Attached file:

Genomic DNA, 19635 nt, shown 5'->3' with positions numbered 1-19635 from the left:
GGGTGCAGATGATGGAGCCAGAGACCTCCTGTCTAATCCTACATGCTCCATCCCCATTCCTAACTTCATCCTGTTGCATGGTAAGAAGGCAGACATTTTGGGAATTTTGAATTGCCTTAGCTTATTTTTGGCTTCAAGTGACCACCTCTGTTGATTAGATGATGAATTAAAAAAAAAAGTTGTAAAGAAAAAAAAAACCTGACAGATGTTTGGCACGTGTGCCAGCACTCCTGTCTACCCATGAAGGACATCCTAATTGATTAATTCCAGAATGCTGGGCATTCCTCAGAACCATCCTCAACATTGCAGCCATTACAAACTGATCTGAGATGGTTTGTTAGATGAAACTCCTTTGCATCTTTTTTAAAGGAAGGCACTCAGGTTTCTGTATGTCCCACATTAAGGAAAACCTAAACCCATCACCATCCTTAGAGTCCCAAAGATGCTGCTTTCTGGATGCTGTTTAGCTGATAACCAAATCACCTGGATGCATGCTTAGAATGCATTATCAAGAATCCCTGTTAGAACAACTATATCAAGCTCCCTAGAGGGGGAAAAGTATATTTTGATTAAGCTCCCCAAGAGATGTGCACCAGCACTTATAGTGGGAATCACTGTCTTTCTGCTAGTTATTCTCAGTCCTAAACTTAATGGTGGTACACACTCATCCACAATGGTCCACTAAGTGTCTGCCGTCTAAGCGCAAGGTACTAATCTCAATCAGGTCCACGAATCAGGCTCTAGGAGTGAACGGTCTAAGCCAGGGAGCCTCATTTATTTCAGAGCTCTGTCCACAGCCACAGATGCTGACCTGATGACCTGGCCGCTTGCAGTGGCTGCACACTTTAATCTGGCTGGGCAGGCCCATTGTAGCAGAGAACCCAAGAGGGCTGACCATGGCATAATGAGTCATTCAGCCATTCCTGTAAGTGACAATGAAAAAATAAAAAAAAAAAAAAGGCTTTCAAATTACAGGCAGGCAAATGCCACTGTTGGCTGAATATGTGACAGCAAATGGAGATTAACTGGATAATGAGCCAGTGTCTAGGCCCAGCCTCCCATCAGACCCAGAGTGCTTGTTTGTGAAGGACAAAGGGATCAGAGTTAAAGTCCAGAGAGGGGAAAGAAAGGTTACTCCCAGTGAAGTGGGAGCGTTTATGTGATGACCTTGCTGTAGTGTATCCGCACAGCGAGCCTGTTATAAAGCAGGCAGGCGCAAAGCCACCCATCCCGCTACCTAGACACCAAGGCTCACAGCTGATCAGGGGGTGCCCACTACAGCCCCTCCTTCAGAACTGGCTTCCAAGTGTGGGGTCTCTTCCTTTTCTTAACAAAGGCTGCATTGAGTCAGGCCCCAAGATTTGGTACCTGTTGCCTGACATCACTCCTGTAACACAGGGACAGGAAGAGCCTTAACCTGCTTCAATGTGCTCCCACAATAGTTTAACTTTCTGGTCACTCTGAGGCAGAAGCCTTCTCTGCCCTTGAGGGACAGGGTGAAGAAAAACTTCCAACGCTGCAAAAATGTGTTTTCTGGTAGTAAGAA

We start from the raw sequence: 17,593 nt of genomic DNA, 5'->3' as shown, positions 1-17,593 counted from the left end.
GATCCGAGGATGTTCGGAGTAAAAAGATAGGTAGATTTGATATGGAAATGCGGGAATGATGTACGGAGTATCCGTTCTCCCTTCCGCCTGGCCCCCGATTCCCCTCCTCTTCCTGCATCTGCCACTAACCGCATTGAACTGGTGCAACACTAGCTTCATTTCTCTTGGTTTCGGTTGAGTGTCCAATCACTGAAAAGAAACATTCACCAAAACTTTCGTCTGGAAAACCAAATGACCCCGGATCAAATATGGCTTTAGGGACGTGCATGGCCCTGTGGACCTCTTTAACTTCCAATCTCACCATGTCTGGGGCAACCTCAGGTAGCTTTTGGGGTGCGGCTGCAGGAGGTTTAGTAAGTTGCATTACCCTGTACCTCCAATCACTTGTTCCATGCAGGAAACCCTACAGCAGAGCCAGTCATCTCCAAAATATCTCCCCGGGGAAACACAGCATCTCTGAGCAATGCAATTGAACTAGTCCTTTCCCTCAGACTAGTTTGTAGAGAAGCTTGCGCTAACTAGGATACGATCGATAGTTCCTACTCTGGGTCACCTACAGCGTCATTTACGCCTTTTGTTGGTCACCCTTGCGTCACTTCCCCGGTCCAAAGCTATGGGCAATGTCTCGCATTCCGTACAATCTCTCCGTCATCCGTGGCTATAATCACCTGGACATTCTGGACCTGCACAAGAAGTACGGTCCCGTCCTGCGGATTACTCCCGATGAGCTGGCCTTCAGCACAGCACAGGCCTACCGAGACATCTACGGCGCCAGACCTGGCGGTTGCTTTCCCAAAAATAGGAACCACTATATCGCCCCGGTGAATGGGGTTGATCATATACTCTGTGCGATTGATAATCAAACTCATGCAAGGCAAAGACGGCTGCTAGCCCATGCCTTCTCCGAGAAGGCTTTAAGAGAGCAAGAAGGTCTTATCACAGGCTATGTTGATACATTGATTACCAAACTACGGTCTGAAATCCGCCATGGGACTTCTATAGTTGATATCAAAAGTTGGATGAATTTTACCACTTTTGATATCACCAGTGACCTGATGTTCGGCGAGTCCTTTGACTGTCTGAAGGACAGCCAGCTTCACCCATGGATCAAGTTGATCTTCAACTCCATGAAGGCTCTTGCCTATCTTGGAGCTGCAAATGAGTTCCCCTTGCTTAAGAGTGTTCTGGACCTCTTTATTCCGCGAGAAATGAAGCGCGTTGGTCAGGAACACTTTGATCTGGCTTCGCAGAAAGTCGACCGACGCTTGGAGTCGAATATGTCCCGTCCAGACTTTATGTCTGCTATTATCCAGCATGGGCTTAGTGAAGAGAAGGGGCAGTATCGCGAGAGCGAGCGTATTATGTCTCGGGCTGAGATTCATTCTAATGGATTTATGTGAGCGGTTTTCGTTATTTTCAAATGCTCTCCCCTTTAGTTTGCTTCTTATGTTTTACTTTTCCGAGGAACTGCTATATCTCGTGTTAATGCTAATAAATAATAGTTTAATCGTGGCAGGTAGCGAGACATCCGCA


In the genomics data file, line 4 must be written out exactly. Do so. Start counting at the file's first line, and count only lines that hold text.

GATCCGAGGATGTTCGGAGTAAAAAGATAGGTAGATTTGATATGGAAATGCGGGAATGATGTACGGAGTATCCGTTCTCCCTTCCGCCTGGCCCCCGATTCCCCTCCTCTTCCTGCATCTGCCACTAACCGCATTGAACTGGTGCAACACTAGCTTCATTTCTCTTGGTTTCGGTTGAGTGTCCAATCACTGAAAAGAAACATTCACCAAAACTTTCGTCTGGAAAACCAAATGACCCCGGATCAAATATGGCTTTAGGGACGTGCATGGCCCTGTGGACCTCTTTAACTTCCAATCTCACCATGTCTGGGGCAACCTCAGGTAGCTTTTGGGGTGCGGCTGCAGGAGGTTTAGTAAGTTGCATTACCCTGTACCTCCAATCACTTGTTCCATGCAGGAAACCCTACAGCAGAGCCAGTCATCTCCAAAATATCTCCCCGGGGAAACACAGCATCTCTGAGCAATGCAATTGAACTAGTCCTTTCCCTCAGACTAGTTTGTAGAGAAGCTTGCGCTAACTAGGATACGATCGATAGTTCCTACTCTGGGTCACCTACAGCGTCATTTACGCCTTTTGTTGGTCACCCTTGCGTCACTTCCCCGGTCCAAAGCTATGGGCAATGTCTCGCATTCCGTACAATCTCTCCGTCATCCGTGGCTATAATCACCTGGACATTCTGGACCTGCACAAGAAGTACGGTCCCGTCCTGCGGATTACTCCCGATGAGCTGGCCTTCAGCACAGCACAGGCCTACCGAGACATCTACGGCGCCAGACCTGGCGGTTGCTTTCCCAAAAATAGGAACCACTATATCGCCCCGGTGAATGGGGTTGATCATATACTCTGTGCGATTGATAATCAAACTCATGCAAGGCAAAGACGGCTGCTAGCCCATGCCTTCTCCGAGAAGGCTTTAAGAGAGCAAGAAGGTCTTATCACAGGCTATGTTGATACATTGATTACCAAACTACGGTCTGAAATCCGCCATGGGACTTCTATAGTTGATATCAAAAGTTGGATGAATTTTACCACTTTTGATATCACCAGTGACCTGATGTTCGGCGAGTCCTTTGACTGTCTGAAGGACAGCCAGCTTCACCCATGGATCAAGTTGATCTTCAACTCCATGAAGGCTCTTGCCTATCTTGGAGCTGCAAATGAGTTCCCCTTGCTTAAGAGTGTTCTGGACCTCTTTATTCCGCGAGAAATGAAGCGCGTTGGTCAGGAACACTTTGATCTGGCTTCGCAGAAAGTCGACCGACGCTTGGAGTCGAATATGTCCCGTCCAGACTTTATGTCTGCTATTATCCAGCATGGGCTTAGTGAAGAGAAGGGGCAGTATCGCGAGAGCGAGCGTATTATGTCTCGGGCTGAGATTCATTCTAATGGATTTATGTGAGCGGTTTTCGTTATTTTCAAATGCTCTCCCCTTTAGTTTGCTTCTTATGTTTTACTTTTCCGAGGAACTGCTATATCTCGTGTTAATGCTAATAAATAATAGTTTAATCGTGGCAGGTAGCGAGACATCCGCA